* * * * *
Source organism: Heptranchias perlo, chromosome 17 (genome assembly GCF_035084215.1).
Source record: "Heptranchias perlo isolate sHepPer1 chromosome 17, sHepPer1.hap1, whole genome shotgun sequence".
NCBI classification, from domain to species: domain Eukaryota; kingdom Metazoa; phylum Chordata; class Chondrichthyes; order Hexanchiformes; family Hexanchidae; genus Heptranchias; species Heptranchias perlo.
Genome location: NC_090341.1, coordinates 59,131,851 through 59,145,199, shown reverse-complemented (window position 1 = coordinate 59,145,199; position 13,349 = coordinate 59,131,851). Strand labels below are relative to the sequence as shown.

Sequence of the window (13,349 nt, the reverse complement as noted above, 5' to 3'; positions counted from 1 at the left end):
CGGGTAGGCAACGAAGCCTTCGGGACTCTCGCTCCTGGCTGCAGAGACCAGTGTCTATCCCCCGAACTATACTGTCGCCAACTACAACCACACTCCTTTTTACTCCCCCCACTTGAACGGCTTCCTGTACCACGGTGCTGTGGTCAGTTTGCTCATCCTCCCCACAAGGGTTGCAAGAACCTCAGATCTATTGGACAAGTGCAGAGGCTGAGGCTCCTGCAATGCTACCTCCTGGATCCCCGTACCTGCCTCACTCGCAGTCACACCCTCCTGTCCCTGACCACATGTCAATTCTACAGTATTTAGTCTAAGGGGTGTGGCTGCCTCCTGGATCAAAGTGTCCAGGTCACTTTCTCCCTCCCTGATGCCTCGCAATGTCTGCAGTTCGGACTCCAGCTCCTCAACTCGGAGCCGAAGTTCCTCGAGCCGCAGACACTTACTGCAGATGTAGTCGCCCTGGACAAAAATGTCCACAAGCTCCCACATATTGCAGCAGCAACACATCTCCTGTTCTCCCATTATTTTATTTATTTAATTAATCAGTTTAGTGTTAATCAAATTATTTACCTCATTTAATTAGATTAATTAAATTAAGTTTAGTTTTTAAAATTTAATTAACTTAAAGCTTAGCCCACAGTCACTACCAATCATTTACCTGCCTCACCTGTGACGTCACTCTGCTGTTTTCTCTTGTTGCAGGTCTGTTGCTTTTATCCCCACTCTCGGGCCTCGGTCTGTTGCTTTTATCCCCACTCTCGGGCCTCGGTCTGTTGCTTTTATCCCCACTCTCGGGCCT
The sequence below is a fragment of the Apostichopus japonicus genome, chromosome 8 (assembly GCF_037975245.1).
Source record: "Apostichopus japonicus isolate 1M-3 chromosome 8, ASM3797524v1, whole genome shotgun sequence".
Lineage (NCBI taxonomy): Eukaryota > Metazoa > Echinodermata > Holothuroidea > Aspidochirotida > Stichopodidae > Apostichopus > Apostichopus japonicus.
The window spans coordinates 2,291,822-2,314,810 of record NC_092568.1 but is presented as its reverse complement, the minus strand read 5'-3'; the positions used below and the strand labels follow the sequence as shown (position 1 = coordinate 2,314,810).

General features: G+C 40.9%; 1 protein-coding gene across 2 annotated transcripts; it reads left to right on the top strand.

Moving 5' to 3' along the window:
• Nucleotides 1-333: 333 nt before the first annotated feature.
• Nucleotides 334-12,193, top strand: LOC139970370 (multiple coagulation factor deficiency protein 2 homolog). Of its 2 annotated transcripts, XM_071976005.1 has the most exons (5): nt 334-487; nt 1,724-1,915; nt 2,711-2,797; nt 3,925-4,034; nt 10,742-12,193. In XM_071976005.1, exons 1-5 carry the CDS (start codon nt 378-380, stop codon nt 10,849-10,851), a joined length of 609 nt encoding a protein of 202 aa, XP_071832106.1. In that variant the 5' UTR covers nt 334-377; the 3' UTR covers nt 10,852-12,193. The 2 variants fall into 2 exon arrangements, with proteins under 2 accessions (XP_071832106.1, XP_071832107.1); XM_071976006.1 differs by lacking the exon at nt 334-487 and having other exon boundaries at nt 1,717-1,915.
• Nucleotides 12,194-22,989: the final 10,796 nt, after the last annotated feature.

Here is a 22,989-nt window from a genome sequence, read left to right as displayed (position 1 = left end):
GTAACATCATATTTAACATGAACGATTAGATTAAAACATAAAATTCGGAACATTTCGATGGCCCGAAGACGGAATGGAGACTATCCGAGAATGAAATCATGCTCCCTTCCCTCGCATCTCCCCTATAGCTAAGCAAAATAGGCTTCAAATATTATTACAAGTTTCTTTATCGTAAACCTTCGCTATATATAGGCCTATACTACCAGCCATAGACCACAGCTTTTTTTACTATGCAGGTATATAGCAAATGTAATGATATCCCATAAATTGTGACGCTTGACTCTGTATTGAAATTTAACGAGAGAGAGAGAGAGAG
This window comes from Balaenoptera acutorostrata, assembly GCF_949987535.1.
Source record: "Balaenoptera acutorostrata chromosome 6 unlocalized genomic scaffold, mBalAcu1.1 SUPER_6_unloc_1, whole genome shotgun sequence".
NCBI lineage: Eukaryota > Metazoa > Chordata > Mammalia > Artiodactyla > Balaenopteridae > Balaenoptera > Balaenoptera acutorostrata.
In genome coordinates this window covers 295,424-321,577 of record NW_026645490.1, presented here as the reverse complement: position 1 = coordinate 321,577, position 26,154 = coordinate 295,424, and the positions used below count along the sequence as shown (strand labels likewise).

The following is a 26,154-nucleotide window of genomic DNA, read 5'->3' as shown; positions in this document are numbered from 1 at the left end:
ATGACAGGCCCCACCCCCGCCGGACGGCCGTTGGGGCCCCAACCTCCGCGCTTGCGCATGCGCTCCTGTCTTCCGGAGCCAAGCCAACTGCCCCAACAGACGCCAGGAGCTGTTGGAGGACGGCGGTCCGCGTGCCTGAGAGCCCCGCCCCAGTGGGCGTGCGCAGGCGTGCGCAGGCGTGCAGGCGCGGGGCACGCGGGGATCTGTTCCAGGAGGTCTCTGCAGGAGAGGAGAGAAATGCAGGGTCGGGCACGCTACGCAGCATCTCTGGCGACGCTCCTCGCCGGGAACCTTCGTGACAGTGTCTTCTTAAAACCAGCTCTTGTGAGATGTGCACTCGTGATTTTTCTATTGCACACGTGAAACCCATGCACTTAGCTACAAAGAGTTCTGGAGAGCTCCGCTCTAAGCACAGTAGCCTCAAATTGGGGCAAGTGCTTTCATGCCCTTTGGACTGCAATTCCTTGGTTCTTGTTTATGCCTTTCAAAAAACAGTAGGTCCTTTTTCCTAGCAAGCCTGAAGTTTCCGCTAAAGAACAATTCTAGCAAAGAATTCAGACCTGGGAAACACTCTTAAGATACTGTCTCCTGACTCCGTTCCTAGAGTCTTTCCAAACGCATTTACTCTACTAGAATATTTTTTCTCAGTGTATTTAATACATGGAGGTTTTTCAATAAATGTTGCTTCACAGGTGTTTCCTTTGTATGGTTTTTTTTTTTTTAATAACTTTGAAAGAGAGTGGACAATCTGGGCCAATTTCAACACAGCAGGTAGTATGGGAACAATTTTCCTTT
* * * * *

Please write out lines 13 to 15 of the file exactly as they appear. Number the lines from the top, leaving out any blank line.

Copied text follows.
• Nucleotides 1-333: 333 nt before the first annotated feature.
• Nucleotides 334-12,193, top strand: LOC139970370 (multiple coagulation factor deficiency protein 2 homolog). Of its 2 annotated transcripts, XM_071976005.1 has the most exons (5): nt 334-487; nt 1,724-1,915; nt 2,711-2,797; nt 3,925-4,034; nt 10,742-12,193. In XM_071976005.1, exons 1-5 carry the CDS (start codon nt 378-380, stop codon nt 10,849-10,851), a joined length of 609 nt encoding a protein of 202 aa, XP_071832106.1. In that variant the 5' UTR covers nt 334-377; the 3' UTR covers nt 10,852-12,193. The 2 variants fall into 2 exon arrangements, with proteins under 2 accessions (XP_071832106.1, XP_071832107.1); XM_071976006.1 differs by lacking the exon at nt 334-487 and having other exon boundaries at nt 1,717-1,915.
• Nucleotides 12,194-22,989: the final 10,796 nt, after the last annotated feature.